- Banana ouro (gold banana) is the smallest and sweetest kind
- Banana prata (silver banana) is not very sweet and takes a long time to spoil. This kind is sometimes used in the savory dish farofa, although traditionally that should be made with...
- Banana-da-terra (plantain) is not sweet and is commonly used in savory dishes in many different countries.
Ok I can't resist any longer, I need to tell you about açaí! This was by far the most significant fruit discovery of our time in Brazil and I am going to try really hard to keep this brief. Açaí berries grow on a tree in the Amazon. They look similar to blueberries and have purple juice. Because they are perishable and hard to transport, most people in Brazil only really know the fruit in frozen form. It is sold as a frozen pulp, which is then blended with sugar and sometimes honey, banana, strawberry and even guarana - a berry that contains about twice as much caffeine as a coffee bean. Açaí is considered a superfood, and you may have come across it in health food shops, but the way it is prepared and eaten in Brazil means it is highly calorific. Nevertheless, people eat it in huge quantities, especially by the beach. And in Manaus, which is a city in the middle of the Amazon, we managed to try fresh juice, although it really just tasted the same as the frozen stuff.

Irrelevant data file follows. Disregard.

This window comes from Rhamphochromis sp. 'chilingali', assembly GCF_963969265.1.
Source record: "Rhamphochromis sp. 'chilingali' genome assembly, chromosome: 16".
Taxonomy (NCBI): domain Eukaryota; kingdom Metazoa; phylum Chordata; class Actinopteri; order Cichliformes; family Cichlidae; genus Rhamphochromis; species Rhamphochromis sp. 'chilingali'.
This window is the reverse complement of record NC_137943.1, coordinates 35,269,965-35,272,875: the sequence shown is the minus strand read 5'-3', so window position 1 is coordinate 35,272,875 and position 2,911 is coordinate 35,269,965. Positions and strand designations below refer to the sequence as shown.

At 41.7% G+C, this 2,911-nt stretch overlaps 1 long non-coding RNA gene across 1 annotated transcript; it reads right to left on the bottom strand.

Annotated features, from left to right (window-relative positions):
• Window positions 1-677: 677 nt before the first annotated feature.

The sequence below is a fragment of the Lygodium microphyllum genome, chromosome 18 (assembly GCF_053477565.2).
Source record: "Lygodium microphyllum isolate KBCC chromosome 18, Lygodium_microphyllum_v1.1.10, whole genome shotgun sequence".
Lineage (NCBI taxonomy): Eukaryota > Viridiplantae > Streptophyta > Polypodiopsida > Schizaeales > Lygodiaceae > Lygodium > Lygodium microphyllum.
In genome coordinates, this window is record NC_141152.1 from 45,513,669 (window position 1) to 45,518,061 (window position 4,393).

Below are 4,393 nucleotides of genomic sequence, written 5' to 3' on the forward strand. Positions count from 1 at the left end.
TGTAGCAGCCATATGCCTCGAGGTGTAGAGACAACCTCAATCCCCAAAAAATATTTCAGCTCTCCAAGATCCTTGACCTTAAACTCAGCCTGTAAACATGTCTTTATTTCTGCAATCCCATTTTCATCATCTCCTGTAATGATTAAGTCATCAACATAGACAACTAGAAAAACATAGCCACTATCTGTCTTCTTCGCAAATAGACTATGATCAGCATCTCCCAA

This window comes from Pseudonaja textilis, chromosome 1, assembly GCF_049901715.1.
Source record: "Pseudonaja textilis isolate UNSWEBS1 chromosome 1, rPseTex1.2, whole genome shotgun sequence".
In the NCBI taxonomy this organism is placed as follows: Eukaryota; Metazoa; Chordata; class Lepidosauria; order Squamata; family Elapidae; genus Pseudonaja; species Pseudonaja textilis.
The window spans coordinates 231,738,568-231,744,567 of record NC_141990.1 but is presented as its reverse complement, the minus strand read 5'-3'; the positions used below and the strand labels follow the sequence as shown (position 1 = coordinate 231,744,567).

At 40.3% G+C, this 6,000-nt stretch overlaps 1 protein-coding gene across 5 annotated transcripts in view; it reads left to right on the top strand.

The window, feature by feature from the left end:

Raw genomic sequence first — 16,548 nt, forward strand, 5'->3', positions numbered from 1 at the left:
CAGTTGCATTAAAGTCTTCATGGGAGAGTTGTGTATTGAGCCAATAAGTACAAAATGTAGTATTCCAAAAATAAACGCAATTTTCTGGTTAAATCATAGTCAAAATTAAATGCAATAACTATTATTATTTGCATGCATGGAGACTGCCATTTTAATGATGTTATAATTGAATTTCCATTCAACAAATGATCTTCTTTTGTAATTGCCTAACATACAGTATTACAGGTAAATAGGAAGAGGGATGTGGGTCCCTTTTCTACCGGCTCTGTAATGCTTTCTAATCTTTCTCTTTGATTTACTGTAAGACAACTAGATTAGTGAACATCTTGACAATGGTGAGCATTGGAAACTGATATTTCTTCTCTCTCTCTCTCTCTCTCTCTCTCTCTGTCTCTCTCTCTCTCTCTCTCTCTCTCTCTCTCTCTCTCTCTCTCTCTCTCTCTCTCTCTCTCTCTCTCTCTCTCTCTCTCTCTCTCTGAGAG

I have heard the flavour described as being like a cross between chocolate and raspberries...I'm not sure I agree with this, but can't for the life of me think of a more accurate description! If you want to try it for yourself, either book a trip to Brazil or come and visit us in Maidenhead where, if you're lucky, we'll let you sample the açaí liqueur we brought back with us.
Below is a fruit called inga. We were given loads of it by the "local" people we visited in the Amazon. It grows in pods that are about two feet long and the black seeds are roughly the size of a plum stone. The white part is edible and has a subtle, sweet flavour with the texture of wet cotton wool. If I had to compare them to anything it would be lychees, although I'm not too sure why. They are definitely the strangest naturally occurring thing I have eaten.
This little fruit below is called umbu, and unfortunately by the time we found out about it, the season had passed. We did get to try it once - the skin was quite thick and by the time we got into it, most of the juice was running down our arms! The flavour was very sour and citrusy, like a more flavoursome lemon. I'd love to have tried it as a juice and will make a mental note to try it again if I get the opportunity.